Tip of the Week #34                     Tip Index

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Against the Gods:
The Remarkable Story of Risk

by Peter L. Bernstein, 1996, John Wiley & Sons, Inc., 383 p., hardcover.

This is a remarkable book, and I regret that I didn't get around to reading it sooner.  The history of decision analysis is sparse, and  this book pulls together in one place much of what is known about risk in decision-making.

Peter Bernstein and his company are economic consultants to institutional investors.  He has written other business best-sellers including Capital Ideas: The Improbable Origins of Modern Wall Street and The Portable MBA in Investment.

This history book is written in an engaging style.  Bernstein is clearly devoted to the subject and is persuasive in writing about the importance of risk-taking in society.

"Without a command of probability theory and other instruments of risk management, engineers could never have designed the great bridges that span our widest rivers, homes would still be heated by fireplaces or parlor stoves, electric power utilities would not exist, polio would still me maiming children, no airplanes would fly, and space travel would be just a dream."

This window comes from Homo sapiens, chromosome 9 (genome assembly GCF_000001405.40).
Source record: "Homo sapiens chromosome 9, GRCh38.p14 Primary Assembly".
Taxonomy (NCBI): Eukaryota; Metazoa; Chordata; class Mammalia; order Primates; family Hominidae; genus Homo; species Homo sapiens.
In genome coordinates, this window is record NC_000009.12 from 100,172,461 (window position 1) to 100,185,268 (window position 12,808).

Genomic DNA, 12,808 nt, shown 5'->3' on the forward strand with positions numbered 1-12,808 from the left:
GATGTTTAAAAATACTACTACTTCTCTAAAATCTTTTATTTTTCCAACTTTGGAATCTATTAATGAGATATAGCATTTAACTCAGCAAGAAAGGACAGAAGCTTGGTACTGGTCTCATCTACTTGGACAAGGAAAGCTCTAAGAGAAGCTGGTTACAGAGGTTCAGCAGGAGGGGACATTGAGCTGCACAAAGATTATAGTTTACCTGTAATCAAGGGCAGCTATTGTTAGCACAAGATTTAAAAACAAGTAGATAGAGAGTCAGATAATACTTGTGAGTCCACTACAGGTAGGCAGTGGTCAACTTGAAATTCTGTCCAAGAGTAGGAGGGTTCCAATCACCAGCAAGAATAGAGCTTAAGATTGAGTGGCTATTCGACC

Understanding risk marks a transformation in the human belief system.   Previously, the future was believed in the hands of the gods. Now, forecasts could be made, enabling trade and other risk-taking ventures.

Contributions range from simple expectation to portfolio theory.   Some of the important figures are Fibonacci, Pascal, Fermat, de Moivre, the Bernoullis, Galton, and Markowitz.

One of several interesting decision behaviors is the "endowment effect" (p. 294):

Most people have a "tendency to set a higher selling price on what we own (are endowed with) than what we would pay for the identical item if we did not own it."

Bernstein remarks that this behavior is exhibited routinely by stock investors. People are slow to sell investments that have lost money because this requires them to acknowledge that they made a mistake.

I highly recommend this book. It should be "required reading" for all professionals in quantitative analysis or for serious investors.

—John Schuyler, February 1998.

Copyright 1998 by John R. Schuyler. All rights reserved. Permission to copy with reproduction of this notice.